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With the president given a browbeating, Sergio Massa has become the man of the moment
President Cristina Fernández’s re-election hopes were quashed once and for all following a limp performance by her ruling coalition in Argentina’s midterm congressional elections on Sunday, so launching a battle for power that will come to a head in presidential elections in 2015.
After failing to secure the two-thirds majority she would need to amend the constitution and so run for a third term, Ms Fernández will be denied the chance to follow in the footsteps of other Latin American populist leaders who extended their rule through constitutional changes, such as Venezuela’s Hugo Chávez, Bolivia’s Evo Morales and Ecuador’s Rafael Correa.
Although Argentina’s 60-year-old leader is recovering from an operation three weeks ago to treat bleeding on the brain after a head injury, government spokesmen said she will soon return to office invigorated. The majority she maintains in both houses of congress means she remains firmly in charge of the country.
In her continued absence, the man of the moment is Sergio Massa, Ms Fernández’s former cabinet chief, who thrashed the candidate of the ruling Front for Victory party (FPV) in the populous province of Buenos Aires. Mr Massa won with almost 44 per cent of the vote, leaving his rival, Ms Fernández’s chosen candidate, trailing with just 32 per cent.
Many believe that Mr Massa, who broke from the government in June and is considered to be more pragmatic and market-friendly than the president, is now a strong contender for the presidency in 2015. Mr Massa can criticise the government’s failings, particularly over the economy and crime, while credibly claiming to continue its successes.
“Millions of votes oblige us to cross the [provincial] frontier and start traversing the country,” said the 41-year-old suggestively in his victory speech, while refraining from declaring his candidacy outright.
Nevertheless, with two years to go until the election, some observers caution that Mr Massa could peak too early. They point to similar candidates who performed strongly in midterm elections but were eventually defeated – both Carlos Menem and Néstor Kirchner won the presidency as outsiders.
Indeed, one great unknown is how many candidates will present themselves from within the disparate Peronist movement, which both Ms Fernández and Mr Massa claim to belong to. It has been the dominant force in Argentina since its founder, Juan Domingo Perón, first won the presidency almost 70 years ago.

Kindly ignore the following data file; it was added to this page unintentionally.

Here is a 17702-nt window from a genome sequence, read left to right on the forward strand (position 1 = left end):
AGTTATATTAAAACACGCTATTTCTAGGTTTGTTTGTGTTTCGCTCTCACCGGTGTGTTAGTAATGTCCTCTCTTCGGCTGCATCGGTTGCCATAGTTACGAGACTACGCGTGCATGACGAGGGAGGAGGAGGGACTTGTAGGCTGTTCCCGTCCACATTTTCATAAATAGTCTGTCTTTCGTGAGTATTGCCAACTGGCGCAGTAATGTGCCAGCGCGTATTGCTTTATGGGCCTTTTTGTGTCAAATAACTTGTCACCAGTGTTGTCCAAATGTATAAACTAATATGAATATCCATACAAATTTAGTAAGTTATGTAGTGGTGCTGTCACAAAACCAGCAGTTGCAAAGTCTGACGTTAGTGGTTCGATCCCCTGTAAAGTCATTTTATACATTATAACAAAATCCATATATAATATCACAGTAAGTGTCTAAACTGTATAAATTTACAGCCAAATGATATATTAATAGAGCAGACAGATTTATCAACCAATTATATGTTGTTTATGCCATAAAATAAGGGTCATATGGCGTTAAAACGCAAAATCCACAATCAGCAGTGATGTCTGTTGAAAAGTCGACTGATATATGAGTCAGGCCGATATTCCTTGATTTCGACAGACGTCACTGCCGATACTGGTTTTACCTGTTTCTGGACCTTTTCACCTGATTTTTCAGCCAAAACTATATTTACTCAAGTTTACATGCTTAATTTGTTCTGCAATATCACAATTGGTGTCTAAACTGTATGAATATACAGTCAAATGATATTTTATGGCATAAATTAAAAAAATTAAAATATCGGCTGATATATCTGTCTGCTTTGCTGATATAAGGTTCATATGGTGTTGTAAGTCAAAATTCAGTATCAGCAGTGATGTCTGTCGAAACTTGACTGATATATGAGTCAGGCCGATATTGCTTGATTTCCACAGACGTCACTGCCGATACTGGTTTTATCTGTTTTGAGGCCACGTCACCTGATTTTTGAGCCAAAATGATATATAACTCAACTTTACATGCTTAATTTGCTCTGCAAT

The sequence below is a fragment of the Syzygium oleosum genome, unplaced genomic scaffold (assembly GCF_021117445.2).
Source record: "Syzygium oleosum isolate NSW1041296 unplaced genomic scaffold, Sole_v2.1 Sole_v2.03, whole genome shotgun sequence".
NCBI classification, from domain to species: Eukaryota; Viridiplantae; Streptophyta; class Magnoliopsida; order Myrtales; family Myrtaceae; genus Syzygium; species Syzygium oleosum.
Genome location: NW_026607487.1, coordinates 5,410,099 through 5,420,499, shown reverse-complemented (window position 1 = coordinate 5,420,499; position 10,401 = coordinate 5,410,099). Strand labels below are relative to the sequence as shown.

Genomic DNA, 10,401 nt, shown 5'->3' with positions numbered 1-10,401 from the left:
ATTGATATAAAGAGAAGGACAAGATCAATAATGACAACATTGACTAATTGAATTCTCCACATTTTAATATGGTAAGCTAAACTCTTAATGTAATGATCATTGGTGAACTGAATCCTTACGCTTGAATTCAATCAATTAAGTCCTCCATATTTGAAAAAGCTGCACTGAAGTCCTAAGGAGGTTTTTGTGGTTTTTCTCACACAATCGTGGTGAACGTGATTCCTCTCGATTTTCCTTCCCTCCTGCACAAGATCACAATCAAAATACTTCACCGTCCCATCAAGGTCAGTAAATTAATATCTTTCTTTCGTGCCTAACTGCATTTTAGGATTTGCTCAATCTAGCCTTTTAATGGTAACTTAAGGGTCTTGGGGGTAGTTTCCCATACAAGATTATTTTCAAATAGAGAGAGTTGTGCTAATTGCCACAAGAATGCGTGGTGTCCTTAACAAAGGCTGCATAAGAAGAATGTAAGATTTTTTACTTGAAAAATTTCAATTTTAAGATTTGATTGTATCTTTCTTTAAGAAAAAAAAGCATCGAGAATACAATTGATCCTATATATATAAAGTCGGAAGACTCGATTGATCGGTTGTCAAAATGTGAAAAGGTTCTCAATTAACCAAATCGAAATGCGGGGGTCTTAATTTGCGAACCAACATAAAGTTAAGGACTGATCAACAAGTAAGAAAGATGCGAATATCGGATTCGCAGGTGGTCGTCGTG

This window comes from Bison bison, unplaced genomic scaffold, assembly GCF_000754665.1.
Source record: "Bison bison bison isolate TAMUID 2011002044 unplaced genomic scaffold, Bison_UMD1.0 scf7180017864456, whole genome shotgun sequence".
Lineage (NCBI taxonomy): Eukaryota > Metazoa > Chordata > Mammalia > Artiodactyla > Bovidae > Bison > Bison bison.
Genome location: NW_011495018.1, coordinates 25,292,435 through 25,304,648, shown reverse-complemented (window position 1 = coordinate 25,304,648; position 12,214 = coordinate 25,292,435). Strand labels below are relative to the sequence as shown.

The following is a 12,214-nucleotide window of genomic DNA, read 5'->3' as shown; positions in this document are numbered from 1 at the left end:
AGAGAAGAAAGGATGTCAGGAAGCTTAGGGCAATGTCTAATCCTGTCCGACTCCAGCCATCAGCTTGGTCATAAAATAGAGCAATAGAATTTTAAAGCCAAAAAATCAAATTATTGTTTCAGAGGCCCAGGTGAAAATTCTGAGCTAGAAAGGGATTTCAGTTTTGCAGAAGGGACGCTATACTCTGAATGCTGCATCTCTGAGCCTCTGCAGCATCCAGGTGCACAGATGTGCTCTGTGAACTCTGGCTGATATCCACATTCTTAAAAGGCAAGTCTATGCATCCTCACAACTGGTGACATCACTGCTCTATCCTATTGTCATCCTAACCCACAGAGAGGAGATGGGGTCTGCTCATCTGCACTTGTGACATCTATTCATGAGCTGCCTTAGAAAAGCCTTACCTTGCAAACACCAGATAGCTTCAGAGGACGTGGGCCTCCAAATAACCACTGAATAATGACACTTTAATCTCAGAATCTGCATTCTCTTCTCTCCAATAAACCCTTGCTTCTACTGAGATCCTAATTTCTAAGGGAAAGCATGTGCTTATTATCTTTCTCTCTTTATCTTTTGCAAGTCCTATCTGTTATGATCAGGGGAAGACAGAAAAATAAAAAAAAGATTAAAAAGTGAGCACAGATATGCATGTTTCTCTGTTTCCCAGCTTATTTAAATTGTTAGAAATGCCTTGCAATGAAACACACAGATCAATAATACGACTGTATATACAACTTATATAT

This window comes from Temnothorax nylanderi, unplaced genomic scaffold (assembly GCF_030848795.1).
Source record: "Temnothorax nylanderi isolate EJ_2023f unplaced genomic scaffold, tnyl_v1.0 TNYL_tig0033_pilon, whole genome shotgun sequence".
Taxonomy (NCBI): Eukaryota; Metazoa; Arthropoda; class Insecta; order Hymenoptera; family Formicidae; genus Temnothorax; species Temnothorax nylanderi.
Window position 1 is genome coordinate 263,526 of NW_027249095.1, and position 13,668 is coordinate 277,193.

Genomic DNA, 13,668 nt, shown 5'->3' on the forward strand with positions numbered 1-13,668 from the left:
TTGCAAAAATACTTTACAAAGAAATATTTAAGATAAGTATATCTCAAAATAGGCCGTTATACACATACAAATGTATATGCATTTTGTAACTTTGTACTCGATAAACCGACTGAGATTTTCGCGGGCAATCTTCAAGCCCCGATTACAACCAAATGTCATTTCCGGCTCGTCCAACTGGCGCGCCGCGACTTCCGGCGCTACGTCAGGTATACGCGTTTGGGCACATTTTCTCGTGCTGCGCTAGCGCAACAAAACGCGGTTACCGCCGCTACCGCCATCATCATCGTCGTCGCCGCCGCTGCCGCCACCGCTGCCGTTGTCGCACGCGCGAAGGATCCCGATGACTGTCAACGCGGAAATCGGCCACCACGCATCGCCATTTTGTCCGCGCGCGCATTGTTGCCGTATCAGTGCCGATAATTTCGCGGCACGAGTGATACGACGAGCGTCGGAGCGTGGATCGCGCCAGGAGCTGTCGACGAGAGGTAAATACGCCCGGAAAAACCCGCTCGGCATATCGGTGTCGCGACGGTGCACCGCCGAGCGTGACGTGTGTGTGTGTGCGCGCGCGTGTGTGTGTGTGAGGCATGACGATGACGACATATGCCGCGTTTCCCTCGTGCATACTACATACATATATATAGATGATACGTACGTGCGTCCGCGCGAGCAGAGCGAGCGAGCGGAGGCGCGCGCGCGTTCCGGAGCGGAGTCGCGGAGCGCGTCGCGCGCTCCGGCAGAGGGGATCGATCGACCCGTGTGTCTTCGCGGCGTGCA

In large part, that will be determined by whether or not Ms Fernández decides to anoint a successor. Several provincial governors are thought to be in the running, including the loyal governor of Entre Ríos, Sergio Urribarri, and the governor of Chaco, Jorge Capitanich. The latter was a close companion of the president when they were both senators.
A question mark hangs over the more statesmanlike Daniel Scioli, governor of Buenos Aires province, by far the largest with 37 per cent of the population. On Sunday night he was uncomfortably mopping his brow on the podium beside Mr Massa’s defeated FPV opponent, for whom he had campaigned in Ms Fernández’s absence.
With the FPV in clear decline, it is highly unlikely the new president would come from its own ranks. This opens the door for the Peronist dissidents to gain office, heralding some significant changes in policy making and potentially bringing an improved business environment in Argentina
- Carlos Caicedo
“With the FPV in clear decline, it is highly unlikely the country’s new president would come from its own ranks. This opens the door for the Peronist dissidents to gain office, heralding some significant changes in policy making and potentially bringing an improved business environment in Argentina,” said Carlos Caicedo, a risk analyst at IHS. Argentine bond prices rallied slightly on Monday.
But two, or even three, Peronist candidates running in 2015 could split the Peronist vote, and increase the prospects of victory for an opposition candidate. Indeed, that is how the opposition last managed to win power, in 1999.
Hopes of incurable divisions within Peronism could explain the launch on Sunday night of the presidential campaign of Mauricio Macri, the centre-right mayor of Buenos Aires, who enjoys limited support beyond the capital city.
But Argentina’s long-fractured opposition may continue to deny itself another stint in power if other opposition candidates also throw their hats into the ring. This seems likely after two powerful regional politicians, Julio Cobos of Mendoza and socialist Hermes Binner of Santa Fe, hinted at their interest after convincing local victories on Sunday night.
In the meantime, the government has been at pains to point out that the FPV remains the country’s most voted-for political force. Opponents dismissed this as empty triumphalism.
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